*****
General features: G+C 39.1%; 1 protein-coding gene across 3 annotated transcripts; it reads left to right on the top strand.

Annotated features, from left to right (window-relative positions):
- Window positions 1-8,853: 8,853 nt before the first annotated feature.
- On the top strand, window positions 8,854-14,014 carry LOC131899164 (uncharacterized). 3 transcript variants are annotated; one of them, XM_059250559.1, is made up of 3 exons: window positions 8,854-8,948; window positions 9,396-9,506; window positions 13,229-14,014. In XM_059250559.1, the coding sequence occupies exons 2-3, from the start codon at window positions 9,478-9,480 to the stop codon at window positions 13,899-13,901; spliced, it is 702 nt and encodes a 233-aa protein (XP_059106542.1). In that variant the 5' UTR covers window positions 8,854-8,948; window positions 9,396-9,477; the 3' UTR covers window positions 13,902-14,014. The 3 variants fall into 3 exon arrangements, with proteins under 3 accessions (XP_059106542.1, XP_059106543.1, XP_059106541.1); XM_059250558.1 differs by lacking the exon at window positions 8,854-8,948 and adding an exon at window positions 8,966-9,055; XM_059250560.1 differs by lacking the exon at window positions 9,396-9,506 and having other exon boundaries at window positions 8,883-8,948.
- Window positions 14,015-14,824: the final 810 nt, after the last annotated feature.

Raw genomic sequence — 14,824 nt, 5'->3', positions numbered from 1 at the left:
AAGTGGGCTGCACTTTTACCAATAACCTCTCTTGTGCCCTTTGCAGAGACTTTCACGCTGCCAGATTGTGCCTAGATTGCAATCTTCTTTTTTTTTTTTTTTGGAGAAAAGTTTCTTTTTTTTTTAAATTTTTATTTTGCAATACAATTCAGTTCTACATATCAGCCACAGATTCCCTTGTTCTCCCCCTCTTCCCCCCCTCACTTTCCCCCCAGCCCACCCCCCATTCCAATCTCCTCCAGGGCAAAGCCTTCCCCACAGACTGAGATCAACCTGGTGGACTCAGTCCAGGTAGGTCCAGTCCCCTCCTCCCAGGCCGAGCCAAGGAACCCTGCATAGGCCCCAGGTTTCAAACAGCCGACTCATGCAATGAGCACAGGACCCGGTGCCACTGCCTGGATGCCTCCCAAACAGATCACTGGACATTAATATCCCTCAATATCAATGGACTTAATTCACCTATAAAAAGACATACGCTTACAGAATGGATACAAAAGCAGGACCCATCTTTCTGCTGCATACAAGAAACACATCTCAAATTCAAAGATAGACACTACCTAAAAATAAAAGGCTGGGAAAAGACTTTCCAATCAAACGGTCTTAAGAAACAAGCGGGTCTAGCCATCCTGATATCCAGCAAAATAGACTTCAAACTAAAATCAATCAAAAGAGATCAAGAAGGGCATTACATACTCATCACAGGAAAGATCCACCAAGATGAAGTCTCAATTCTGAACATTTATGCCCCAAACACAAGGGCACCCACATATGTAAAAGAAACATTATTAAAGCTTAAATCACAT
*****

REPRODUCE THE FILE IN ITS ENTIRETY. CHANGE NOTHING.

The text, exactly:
General features: G+C 39.1%; 1 protein-coding gene across 3 annotated transcripts; it reads left to right on the top strand.

Annotated features, from left to right (window-relative positions):
- Window positions 1-8,853: 8,853 nt before the first annotated feature.
- On the top strand, window positions 8,854-14,014 carry LOC131899164 (uncharacterized). 3 transcript variants are annotated; one of them, XM_059250559.1, is made up of 3 exons: window positions 8,854-8,948; window positions 9,396-9,506; window positions 13,229-14,014. In XM_059250559.1, the coding sequence occupies exons 2-3, from the start codon at window positions 9,478-9,480 to the stop codon at window positions 13,899-13,901; spliced, it is 702 nt and encodes a 233-aa protein (XP_059106542.1). In that variant the 5' UTR covers window positions 8,854-8,948; window positions 9,396-9,477; the 3' UTR covers window positions 13,902-14,014. The 3 variants fall into 3 exon arrangements, with proteins under 3 accessions (XP_059106542.1, XP_059106543.1, XP_059106541.1); XM_059250558.1 differs by lacking the exon at window positions 8,854-8,948 and adding an exon at window positions 8,966-9,055; XM_059250560.1 differs by lacking the exon at window positions 9,396-9,506 and having other exon boundaries at window positions 8,883-8,948.
- Window positions 14,015-14,824: the final 810 nt, after the last annotated feature.

Raw genomic sequence — 14,824 nt, 5'->3', positions numbered from 1 at the left:
AAGTGGGCTGCACTTTTACCAATAACCTCTCTTGTGCCCTTTGCAGAGACTTTCACGCTGCCAGATTGTGCCTAGATTGCAATCTTCTTTTTTTTTTTTTTTGGAGAAAAGTTTCTTTTTTTTTTAAATTTTTATTTTGCAATACAATTCAGTTCTACATATCAGCCACAGATTCCCTTGTTCTCCCCCTCTTCCCCCCCTCACTTTCCCCCCAGCCCACCCCCCATTCCAATCTCCTCCAGGGCAAAGCCTTCCCCACAGACTGAGATCAACCTGGTGGACTCAGTCCAGGTAGGTCCAGTCCCCTCCTCCCAGGCCGAGCCAAGGAACCCTGCATAGGCCCCAGGTTTCAAACAGCCGACTCATGCAATGAGCACAGGACCCGGTGCCACTGCCTGGATGCCTCCCAAACAGATCACTGGACATTAATATCCCTCAATATCAATGGACTTAATTCACCTATAAAAAGACATACGCTTACAGAATGGATACAAAAGCAGGACCCATCTTTCTGCTGCATACAAGAAACACATCTCAAATTCAAAGATAGACACTACCTAAAAATAAAAGGCTGGGAAAAGACTTTCCAATCAAACGGTCTTAAGAAACAAGCGGGTCTAGCCATCCTGATATCCAGCAAAATAGACTTCAAACTAAAATCAATCAAAAGAGATCAAGAAGGGCATTACATACTCATCACAGGAAAGATCCACCAAGATGAAGTCTCAATTCTGAACATTTATGCCCCAAACACAAGGGCACCCACATATGTAAAAGAAACATTATTAAAGCTTAAATCACAT